Shotspotter or Shot Callers :
Understanding Durham’s Gun Violence Dilemma
Min. Paul Scott
“Tappin’ my phone, never leave me alone. I’m even lethal when I’m unarmed. Cause I’m louder than a bomb.”
Louder than than a Bomb- Public Enemy
Gun violence is not a new issue in Durham. Since the mid 90’s, gang life has been an off and on topic that has captured national headlines. However, the acts of violence have become more consistent over the last three years. While public officials are debating over the correct solution, mothers are still fainting over caskets screaming, “NOT MY BABY !”
The primary solutions currently being propagated by the folk downtown are Shotspotter and “Shot Callers.”
Shotspotter is a technology that records gunshots so that law enforcement patrols can be dispatched in a more timely manner. Whereby, the “Shot Caller” solution is built on the philosophy that those with “street rep” will be the key to bringing peace to “the hood.”
The Durham community is divided over those solutions as both have sparked strong debates. Earlier this year, Mayor Elaine O’Neal suggested that one of the barriers to finding viable solutions to stopping gun violence was the distrust of the government that some citizens harbor. So, theoretically, building a relationship between city hall and shot callers may repair the fragile relationship. Recently, the debate over Shotspotter came to a boiling point during an emotional exchange between council members at the budget meeting.
The critics of Shotspotter have warned that it will lead to unwarranted surveillance of members of Black and Brown communities with a probable side effect of ,unnecessary ,arrests and harassment by law enforcement. While some may write this off as a case of extreme paranoia ,when put into a historical context it begins to become more clear.
Although, the term “ stop snitching” is usually used to shield those who terrorize their communities from prosecution, it can be traced back, historically, to the use of agents to spy on political activists.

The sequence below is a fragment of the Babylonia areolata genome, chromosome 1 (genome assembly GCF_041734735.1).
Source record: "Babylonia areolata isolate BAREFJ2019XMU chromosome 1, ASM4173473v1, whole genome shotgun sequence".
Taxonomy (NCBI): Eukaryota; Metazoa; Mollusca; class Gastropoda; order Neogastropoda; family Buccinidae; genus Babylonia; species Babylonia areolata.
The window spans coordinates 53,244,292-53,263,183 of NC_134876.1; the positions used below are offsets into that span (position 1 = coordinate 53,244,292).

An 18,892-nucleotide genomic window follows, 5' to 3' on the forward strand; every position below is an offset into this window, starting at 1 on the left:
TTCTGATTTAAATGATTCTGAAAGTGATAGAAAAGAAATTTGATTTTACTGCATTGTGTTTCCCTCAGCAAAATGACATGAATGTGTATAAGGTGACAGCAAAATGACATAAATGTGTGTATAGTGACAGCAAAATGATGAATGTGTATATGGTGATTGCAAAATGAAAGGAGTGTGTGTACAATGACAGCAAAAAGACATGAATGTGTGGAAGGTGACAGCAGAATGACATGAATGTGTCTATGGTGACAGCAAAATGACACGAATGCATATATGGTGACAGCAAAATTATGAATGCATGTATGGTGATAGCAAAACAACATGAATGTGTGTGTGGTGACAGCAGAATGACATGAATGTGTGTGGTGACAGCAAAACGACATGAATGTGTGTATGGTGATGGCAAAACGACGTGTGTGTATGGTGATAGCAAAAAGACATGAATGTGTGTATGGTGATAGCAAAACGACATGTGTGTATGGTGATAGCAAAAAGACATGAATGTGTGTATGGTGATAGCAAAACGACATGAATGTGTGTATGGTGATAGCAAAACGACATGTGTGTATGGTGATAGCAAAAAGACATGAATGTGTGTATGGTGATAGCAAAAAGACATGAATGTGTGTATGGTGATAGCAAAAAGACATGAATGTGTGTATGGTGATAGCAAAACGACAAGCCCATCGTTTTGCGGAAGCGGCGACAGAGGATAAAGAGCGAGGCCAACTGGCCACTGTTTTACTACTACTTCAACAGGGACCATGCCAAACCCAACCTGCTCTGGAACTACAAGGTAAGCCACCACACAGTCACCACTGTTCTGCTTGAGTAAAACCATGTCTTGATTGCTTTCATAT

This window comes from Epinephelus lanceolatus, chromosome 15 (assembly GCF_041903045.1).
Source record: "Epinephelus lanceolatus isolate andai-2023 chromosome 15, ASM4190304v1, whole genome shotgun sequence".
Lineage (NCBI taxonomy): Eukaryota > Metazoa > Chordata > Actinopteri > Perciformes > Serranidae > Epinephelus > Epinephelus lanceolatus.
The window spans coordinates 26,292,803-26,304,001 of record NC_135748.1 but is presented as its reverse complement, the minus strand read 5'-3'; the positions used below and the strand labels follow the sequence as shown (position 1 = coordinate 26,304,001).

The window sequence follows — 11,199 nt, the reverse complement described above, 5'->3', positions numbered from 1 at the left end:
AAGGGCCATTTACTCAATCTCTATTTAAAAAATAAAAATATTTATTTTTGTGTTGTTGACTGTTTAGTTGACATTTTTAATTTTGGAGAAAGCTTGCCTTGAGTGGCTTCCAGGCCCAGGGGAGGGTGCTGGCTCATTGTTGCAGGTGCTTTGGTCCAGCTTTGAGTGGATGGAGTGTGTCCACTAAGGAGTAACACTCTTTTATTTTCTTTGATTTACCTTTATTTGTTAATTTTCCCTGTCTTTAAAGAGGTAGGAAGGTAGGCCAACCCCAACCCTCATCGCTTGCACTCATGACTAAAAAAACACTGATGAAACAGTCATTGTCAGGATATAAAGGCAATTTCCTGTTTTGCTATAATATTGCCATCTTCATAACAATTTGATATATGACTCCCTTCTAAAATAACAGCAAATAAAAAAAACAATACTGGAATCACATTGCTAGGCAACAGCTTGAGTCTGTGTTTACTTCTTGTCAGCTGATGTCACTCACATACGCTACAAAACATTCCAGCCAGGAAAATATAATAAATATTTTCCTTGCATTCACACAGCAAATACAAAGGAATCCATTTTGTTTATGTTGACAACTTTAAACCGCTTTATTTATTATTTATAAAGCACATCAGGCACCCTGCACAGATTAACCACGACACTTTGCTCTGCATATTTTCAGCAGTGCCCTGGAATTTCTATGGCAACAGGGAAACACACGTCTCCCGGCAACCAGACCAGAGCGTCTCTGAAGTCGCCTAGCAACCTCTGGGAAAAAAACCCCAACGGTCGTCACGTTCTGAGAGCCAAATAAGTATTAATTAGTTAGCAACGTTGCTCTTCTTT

There has been an alarming history of government surveillance on Black activists dating back to the early 20th century with the Bureau of Investigation’s spying on Marcus Garvey’s Univeral Negro Improvement Association (UNIA). During the McCarthy/Red Scare Era , activists such as Paul Robeson were targeted because of their Communist ties. This was followed by the COINTELPRO program by the FBI and other law enforcement agencies aimed at Black leaders from Dr. Martin Luther King to Malcolm X. The brunt of the program was leveled against the Black Panther Party for Self Defense which tried to organize street gangs against government oppression and police brutality. Also, according to Kenneth O’Reilly in his book , Racial Matters, during the 60’s/70’s the FBI hired a squad of “ghetto informants’’ to keep tabs on political activists in “the hood.”
In 1992, according to Uprising by Yusuf Jah and Sister Shah’ Keyah members of Los Angeles Street gangs accused the Feds of breaking up the gang truce that came after the LA Rebellion (Rodney King Verdict).
In more recent history, the outrage over the police involved deaths of Mike Brown, Breonna Taylor , George Floyd and others lead to government surveillance of what they termed “Black Identity Extremists”
Locally, Shotspotter is not the first initiative that has caused debate amongst Durham City Council members. In February 2020, there was a disagreement amongst members regarding the Durham Police Department’s use of “Gangnet’’ and gang databases, A similar technique was used in Los Angeles (CalGang) according to Michelle Alexander in her book, The New Jim Crow, which received criticism for, allegedly , stereotyping members of Black and Brown communities.
Also, further blurring the line between the surveillance of criminals and political activists is the fact that on the Durham Police Department’s website it states that they keep intel on both the criminal element and “radical groups.”
When you couple this with cases of police abuse nationally, the concern over Shotspotter seems less like a conspiracy theory and more like preventive maintenance.
Of course, no one is suggesting that every gang member is a future Fred Hampton or Huey P. Newton, but the comparison of surveillance methods must be ,critically , examined.
Most concerning for citizens is confusion over what public officials want them to actually do.
On one hand the message from city hall seems to be to work with “the streets” while simultaneously, on the other hand , law enforcement is asking citizens to work with them to gain intel on the streets?
If there is ,indeed , a distrust of the government the objections surrounding Shotspotter seem applicable as some consider it high tech snitching.
Regardless of the method, the Durham community is in agreement that something must be done soon or it’s gonna be a long hot summer. So, it is important for us to engage in these difficult discussions and to make sure all voices are heard, whether Pro or Con. However, if any group should have the final say , it should be the mothers and fathers who have lost their children to gun violence.
Yes, the Bull City needs healing, unfortunately, historically , in Black and Brown communities the cure has been worse than the disease…..
Min. Paul Scott is founder of the Black Messiah Movement. He can be reached at (919) 972–8305 or firstname.lastname@example.org Twitter @truthminista